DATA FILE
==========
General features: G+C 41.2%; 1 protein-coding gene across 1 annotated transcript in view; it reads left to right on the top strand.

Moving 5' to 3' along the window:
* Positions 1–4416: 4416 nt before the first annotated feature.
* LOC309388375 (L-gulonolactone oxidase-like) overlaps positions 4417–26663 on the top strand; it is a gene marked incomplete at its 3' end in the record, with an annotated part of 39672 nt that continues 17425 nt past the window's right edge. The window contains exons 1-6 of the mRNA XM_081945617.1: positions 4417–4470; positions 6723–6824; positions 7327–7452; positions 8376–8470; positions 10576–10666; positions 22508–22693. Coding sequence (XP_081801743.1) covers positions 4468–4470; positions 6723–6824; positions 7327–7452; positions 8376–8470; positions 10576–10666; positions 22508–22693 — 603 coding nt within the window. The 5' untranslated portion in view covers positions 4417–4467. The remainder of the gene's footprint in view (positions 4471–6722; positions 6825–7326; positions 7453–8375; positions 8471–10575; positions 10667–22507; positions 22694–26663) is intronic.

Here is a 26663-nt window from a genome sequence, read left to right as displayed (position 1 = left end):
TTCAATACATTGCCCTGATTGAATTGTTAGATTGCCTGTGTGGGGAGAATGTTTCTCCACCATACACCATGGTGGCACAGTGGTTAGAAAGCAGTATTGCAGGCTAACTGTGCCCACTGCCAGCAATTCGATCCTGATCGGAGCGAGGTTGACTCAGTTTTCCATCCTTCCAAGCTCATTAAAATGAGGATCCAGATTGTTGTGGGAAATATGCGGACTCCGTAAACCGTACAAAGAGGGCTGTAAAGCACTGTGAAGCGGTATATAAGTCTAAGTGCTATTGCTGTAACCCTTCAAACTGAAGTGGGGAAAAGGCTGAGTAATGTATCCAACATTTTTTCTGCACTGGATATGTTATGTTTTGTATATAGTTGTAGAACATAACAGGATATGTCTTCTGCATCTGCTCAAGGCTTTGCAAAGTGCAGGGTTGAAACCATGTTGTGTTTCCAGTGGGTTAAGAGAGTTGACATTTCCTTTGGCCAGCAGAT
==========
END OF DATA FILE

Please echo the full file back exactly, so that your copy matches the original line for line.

General features: G+C 41.2%; 1 protein-coding gene across 1 annotated transcript in view; it reads left to right on the top strand.

Moving 5' to 3' along the window:
* Positions 1–4416: 4416 nt before the first annotated feature.
* LOC309388375 (L-gulonolactone oxidase-like) overlaps positions 4417–26663 on the top strand; it is a gene marked incomplete at its 3' end in the record, with an annotated part of 39672 nt that continues 17425 nt past the window's right edge. The window contains exons 1-6 of the mRNA XM_081945617.1: positions 4417–4470; positions 6723–6824; positions 7327–7452; positions 8376–8470; positions 10576–10666; positions 22508–22693. Coding sequence (XP_081801743.1) covers positions 4468–4470; positions 6723–6824; positions 7327–7452; positions 8376–8470; positions 10576–10666; positions 22508–22693 — 603 coding nt within the window. The 5' untranslated portion in view covers positions 4417–4467. The remainder of the gene's footprint in view (positions 4471–6722; positions 6825–7326; positions 7453–8375; positions 8471–10575; positions 10667–22507; positions 22694–26663) is intronic.

Here is a 26663-nt window from a genome sequence, read left to right as displayed (position 1 = left end):
TTCAATACATTGCCCTGATTGAATTGTTAGATTGCCTGTGTGGGGAGAATGTTTCTCCACCATACACCATGGTGGCACAGTGGTTAGAAAGCAGTATTGCAGGCTAACTGTGCCCACTGCCAGCAATTCGATCCTGATCGGAGCGAGGTTGACTCAGTTTTCCATCCTTCCAAGCTCATTAAAATGAGGATCCAGATTGTTGTGGGAAATATGCGGACTCCGTAAACCGTACAAAGAGGGCTGTAAAGCACTGTGAAGCGGTATATAAGTCTAAGTGCTATTGCTGTAACCCTTCAAACTGAAGTGGGGAAAAGGCTGAGTAATGTATCCAACATTTTTTCTGCACTGGATATGTTATGTTTTGTATATAGTTGTAGAACATAACAGGATATGTCTTCTGCATCTGCTCAAGGCTTTGCAAAGTGCAGGGTTGAAACCATGTTGTGTTTCCAGTGGGTTAAGAGAGTTGACATTTCCTTTGGCCAGCAGAT